- Clipping flight feathers is not necessary, but when done correctly it can help prevent injury or escape; consult an avian veterinarian on what is best for your bird.
- Nails should be trimmed by a qualified person to prevent injury to the bird.
Signs of a Healthy Animal
- Active, alert, and sociable
- Eats and drinks throughout the day
- Dry nares and bright, dry eyes
- Beak, legs and feet normal in appearance
- Clean, dry vent
- Smooth, well-groomed feathers
- beak swelling or accumulations
- fluffed, plucked, or soiled feathers
- sitting on floor of habitat
- wheezing or coughing
- runny or discolored stools
- favoring one foot when not sleeping
- eye or nasal discharge
- red or swollen eyes
- loss of appetite
Common Health Issues
|Health Issue||Symptoms or Causes||Suggested Action|
|Health Issue Chlamydiosis||Symptoms or Causes Appetite loss, fluffed feathers, nasal discharge, lime green feces and conjunctivitus.||Suggested Action Seek immediate avian veterinary attention.|
|Health Issue Diarrhea||Symptoms or Causes Fecal portion of stool is not formed. Multiple causes from diet change to internal parasites.||Suggested Action Consult your veterinarian and ensure proper diet.|
|Health Issue Feather plucking||Symptoms or Causes Bird plucks own feathers; may be due to boredom, poor diet or other illness.||Suggested Action Consult your veterinarian and relieve boredom with attention, new toys or more room.|
|Health Issue Mites (scaly face and leg disease)||Symptoms or Causes White deposits on eyes, beak, legs, and feet.||Suggested Action Consult your veterinarian.|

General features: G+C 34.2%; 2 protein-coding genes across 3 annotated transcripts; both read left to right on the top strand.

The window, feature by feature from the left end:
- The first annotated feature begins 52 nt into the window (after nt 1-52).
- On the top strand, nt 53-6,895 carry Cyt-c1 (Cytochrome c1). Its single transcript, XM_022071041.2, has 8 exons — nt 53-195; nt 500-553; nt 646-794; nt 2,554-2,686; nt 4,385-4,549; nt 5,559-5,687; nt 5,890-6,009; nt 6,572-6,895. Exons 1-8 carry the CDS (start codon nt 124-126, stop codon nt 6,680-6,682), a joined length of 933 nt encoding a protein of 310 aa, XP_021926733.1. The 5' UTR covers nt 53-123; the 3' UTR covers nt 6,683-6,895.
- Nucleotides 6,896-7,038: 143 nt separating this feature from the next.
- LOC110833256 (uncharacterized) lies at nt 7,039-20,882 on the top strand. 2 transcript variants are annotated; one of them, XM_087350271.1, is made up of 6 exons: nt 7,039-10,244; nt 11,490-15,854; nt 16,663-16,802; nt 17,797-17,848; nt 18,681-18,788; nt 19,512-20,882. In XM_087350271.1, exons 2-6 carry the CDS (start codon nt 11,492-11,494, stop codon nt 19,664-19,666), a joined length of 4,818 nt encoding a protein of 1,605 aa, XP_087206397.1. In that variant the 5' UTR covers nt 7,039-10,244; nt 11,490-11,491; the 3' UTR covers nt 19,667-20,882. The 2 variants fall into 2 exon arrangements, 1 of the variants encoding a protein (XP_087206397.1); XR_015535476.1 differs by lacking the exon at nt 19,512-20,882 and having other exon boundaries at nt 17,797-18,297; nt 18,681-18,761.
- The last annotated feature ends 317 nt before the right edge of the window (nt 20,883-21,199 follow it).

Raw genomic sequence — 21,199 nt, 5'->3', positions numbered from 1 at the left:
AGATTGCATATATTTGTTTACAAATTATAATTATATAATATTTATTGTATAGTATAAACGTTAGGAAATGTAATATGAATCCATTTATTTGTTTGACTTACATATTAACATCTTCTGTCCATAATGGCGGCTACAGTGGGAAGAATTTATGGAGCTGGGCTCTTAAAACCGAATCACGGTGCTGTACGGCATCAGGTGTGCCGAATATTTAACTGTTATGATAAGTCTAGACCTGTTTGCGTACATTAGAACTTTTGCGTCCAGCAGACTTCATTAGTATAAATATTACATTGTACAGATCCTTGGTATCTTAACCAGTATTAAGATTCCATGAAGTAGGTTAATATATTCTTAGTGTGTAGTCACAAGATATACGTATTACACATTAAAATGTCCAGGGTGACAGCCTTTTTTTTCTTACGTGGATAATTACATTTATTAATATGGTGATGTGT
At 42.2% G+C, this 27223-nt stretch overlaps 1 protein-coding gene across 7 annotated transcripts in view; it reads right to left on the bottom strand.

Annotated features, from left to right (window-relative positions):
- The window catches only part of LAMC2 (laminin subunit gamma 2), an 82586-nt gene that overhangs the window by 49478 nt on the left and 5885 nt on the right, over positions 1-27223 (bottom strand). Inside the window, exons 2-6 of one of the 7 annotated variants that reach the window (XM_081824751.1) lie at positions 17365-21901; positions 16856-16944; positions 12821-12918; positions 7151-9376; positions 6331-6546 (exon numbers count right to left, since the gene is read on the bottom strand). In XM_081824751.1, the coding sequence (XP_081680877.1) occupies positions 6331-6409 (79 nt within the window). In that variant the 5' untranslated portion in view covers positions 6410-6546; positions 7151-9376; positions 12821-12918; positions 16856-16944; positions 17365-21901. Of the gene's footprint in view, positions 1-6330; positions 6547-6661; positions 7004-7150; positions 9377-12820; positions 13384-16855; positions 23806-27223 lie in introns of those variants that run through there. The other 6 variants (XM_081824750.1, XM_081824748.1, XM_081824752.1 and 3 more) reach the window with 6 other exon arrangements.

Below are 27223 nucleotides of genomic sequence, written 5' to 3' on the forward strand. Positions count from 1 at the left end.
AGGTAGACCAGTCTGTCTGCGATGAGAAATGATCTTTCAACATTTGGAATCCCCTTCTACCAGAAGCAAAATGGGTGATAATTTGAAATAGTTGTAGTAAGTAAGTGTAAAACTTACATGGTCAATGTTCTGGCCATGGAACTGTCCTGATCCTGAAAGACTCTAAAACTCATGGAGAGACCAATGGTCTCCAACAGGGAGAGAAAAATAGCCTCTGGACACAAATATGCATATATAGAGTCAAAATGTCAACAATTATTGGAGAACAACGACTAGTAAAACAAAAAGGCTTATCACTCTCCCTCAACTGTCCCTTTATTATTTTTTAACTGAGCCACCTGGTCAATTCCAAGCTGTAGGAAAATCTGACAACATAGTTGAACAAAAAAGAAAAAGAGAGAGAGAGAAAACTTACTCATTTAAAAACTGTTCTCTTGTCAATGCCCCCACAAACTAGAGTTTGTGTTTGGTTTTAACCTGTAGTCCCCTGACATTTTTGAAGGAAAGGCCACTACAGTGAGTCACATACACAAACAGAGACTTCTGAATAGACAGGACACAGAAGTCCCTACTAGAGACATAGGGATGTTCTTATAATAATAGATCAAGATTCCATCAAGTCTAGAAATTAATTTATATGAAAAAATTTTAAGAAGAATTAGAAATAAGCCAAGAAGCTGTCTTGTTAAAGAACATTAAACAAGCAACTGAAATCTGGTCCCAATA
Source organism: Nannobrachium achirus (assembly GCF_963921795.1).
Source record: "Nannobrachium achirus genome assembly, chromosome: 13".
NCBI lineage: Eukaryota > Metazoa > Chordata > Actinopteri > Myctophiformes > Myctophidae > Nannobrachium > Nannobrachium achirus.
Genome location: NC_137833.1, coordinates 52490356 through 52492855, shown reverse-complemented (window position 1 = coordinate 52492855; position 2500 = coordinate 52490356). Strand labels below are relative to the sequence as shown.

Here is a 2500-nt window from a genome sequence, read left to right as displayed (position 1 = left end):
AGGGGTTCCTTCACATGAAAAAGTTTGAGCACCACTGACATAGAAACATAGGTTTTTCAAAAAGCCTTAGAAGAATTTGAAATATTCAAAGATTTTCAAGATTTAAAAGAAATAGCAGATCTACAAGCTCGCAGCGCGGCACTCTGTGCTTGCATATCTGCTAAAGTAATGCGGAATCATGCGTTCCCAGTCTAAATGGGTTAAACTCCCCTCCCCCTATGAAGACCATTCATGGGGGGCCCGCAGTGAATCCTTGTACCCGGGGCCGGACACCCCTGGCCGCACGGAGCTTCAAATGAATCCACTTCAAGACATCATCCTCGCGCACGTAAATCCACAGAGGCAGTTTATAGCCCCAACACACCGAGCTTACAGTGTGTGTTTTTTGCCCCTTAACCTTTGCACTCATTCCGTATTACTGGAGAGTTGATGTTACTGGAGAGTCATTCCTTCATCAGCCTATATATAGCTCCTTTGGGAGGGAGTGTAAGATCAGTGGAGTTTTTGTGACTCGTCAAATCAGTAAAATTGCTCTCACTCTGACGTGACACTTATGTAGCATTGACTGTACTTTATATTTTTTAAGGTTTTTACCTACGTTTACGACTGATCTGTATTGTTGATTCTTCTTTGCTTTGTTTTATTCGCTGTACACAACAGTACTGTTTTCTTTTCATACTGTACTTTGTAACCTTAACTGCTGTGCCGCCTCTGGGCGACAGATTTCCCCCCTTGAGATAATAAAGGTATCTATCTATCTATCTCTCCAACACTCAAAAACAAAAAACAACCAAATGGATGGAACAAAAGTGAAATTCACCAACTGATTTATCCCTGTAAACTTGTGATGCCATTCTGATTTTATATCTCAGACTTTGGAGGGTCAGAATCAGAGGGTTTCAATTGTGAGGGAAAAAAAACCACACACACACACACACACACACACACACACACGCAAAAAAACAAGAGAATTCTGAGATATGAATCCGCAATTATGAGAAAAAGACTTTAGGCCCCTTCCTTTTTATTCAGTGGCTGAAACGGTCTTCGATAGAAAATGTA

Shopping list for needed supplies:
- appropriately sized habitat
- habitat cover
- high quality medium parakeet food
- millet spray
- cuttlebone/millet holder
- habitat paper or litter
- food and water dishes
- variety of perches
- variety of toys
- mister spray bottle
- grooming supplies
- vitamins and supplements
- play gym
- book about medium parakeets
Ask a store partner about Petco's selection of books on medium parakeets and the variety of private brand products available for the care and happiness of your new pet. All private brand products carry a 100% money-back guarantee.
Because all birds are potential carriers of infectious diseases, such as Chlamydiosis, always wash your hands before and after handling your bird or habitat contents to help prevent the potential spread of disease.
Pregnant women, children under the age of 5, senior citizens and people with weakened immune systems should contact their physician before purchasing or caring for birds and should consider not having a bird as a pet.
Go to cdc.gov/healthypets for more information about birds and disease.
This care sheet can cover the care needs of other species.
Note: The information in this Care Sheet is not a substitute for veterinary care. If you need additional information, please refer to the sources on the following page or contact your veterinarian as appropriate.
Developed with and approved by a qualified veterinarian.